ISABELA, Basilan, Oct. 9, 2014—Despite the official backing of the national government, the Prelature of Isabela de Basilan is convinced the real problem with the proposed Bangsamoro Entity is not the funding, but the people who will be chosen to govern it.
“Governance is the main issue with Bangsamoro,” Basilan Bishop Martin Jumoad noted in an interview over Church-run Radyo Veritas.
While he is not against Malacañang rolling out P35-billion to Bangsamoro as initial fund, the prelate pushes for the accountability of its leaders and transparency in fiscal matters, citing the alleged history of graft and corruption in the Autonomous Region in Muslim Mindanao (ARMM) as reason why this should be the case.
“The national government is very supportive of the Bangsamoro as it has been of ARMM. Unfortunately, the people running ARMM have a history of too much graft and corruption which make Christians apprehensive of becoming part of it,” he said.
For Malaybalay Bishop José Cabantan, all transactions involving the multibillion-peso fund must be made public so that Filipinos, particularly those in Mindanao, will know whether their money is being spent properly.
The prelate added that a massive consultation should be conducted, especially among Mindanao’s various Lumad tribes before approving Bangsamoro.
Cabantan hopes the Aquino administration is not just using the Bangsamoro issue to win popular support in the region.
Meanwhile, the legislature began Wednesday, Oct. 7, its “marathon hearing” on the crucial provisions of the proposed Bangsamoro Basic Law (BBL).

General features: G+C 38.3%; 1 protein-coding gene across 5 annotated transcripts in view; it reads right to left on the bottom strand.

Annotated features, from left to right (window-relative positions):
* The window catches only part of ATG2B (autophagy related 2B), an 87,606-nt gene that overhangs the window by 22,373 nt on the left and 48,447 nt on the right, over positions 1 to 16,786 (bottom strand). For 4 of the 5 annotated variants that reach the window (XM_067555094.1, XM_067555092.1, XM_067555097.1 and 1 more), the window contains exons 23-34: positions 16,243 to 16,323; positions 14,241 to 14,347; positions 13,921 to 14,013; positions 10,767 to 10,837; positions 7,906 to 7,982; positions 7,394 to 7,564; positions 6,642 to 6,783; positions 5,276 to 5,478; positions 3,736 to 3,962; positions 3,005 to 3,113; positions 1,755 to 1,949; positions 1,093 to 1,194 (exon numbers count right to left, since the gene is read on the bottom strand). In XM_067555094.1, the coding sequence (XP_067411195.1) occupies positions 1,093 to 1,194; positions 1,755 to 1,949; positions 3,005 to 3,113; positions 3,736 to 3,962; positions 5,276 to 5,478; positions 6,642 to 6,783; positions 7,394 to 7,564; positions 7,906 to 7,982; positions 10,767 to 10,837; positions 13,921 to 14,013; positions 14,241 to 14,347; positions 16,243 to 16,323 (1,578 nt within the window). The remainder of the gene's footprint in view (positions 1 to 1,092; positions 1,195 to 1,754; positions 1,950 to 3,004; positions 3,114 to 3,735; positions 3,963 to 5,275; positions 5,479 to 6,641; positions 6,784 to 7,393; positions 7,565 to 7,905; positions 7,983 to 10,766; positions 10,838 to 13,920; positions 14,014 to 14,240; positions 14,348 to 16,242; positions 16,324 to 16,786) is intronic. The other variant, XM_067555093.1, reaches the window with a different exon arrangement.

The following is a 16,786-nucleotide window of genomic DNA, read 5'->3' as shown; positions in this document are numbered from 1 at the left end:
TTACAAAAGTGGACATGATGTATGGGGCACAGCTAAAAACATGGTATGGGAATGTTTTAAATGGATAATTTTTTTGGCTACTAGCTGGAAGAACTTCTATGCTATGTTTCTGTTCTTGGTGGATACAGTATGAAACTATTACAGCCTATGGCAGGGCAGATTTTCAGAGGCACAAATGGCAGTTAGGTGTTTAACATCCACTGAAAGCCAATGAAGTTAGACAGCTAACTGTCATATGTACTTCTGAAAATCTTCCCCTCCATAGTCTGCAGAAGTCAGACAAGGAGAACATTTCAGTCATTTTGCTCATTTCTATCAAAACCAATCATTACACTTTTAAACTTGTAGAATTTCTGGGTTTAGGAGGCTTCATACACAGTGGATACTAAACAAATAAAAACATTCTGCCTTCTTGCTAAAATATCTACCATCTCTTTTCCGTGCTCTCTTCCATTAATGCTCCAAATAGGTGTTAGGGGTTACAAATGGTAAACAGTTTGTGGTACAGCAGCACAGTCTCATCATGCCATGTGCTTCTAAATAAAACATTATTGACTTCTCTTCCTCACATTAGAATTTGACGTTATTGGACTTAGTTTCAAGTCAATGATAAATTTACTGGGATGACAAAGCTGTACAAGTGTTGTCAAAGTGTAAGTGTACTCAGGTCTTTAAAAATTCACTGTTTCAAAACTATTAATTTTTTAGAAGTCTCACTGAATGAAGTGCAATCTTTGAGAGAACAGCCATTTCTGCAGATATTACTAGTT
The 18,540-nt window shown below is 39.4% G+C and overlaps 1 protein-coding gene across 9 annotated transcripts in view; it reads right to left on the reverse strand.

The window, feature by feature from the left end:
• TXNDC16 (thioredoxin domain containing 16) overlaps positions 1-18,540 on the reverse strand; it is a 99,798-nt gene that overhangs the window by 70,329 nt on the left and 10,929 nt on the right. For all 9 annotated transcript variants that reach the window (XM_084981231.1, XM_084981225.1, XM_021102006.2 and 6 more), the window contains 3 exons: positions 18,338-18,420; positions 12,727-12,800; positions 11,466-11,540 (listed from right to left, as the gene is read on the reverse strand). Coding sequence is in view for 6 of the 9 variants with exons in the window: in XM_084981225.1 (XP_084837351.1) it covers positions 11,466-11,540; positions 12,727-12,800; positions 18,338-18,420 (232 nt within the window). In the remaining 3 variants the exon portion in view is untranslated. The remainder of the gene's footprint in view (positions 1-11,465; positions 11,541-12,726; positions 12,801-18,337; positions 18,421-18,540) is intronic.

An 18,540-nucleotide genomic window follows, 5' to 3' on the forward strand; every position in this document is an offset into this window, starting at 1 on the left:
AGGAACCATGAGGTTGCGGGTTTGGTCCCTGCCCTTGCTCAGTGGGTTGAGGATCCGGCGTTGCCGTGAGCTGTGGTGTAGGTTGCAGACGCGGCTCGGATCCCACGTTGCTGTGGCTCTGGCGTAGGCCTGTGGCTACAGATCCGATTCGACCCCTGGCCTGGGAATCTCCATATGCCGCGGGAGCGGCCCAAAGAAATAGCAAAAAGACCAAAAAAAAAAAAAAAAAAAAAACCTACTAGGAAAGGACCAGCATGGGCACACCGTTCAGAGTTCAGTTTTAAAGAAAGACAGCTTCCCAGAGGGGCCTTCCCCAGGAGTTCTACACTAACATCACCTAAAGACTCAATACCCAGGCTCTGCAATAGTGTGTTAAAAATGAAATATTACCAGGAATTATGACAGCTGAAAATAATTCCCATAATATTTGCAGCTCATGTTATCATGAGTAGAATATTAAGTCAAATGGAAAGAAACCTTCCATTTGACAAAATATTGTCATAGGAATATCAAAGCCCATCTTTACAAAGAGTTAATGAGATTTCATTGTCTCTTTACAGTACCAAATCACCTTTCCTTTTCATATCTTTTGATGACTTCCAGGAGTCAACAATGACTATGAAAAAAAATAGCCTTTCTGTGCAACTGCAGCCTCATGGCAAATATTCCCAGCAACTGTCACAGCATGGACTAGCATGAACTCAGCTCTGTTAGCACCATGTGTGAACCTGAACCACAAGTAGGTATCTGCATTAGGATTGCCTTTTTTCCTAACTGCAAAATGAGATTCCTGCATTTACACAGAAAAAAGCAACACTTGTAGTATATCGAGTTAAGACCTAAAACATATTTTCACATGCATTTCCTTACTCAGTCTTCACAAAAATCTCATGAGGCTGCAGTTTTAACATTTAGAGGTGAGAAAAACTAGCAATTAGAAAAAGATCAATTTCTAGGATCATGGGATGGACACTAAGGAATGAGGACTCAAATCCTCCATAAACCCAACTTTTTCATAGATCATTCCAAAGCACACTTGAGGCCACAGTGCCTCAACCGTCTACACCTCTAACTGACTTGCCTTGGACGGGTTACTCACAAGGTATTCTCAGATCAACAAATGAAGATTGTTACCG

In a Sept. 28 statement, the Catholic Bishops’ Conference of the Philippines (CBCP) calls on Congress to “study the measure assiduously, to debate it vigorously and to place the interests of the nation and the vision of lasting, principled peace before every petty consideration.”
CBCP head Archbishop Socrates B. Villegas of Lingayen-Dagupan stressed that the emergence of Bangsamoro should not mean the exclusion of any Filipino from any part of the country by reason of religious belief, ethnicity or language.
“Our Muslim brothers and sisters have found their way through various parts of the archipelago, settling in many provinces heretofore almost exclusively peopled by Christians. As far as we know, they have been welcomed, received and respected. It is our hope that Christians too may receive hospitality in those parts of the one Republic that, by legislation, may be marked out as Bangsamoro,” he said. (Raymond A. Sebastián)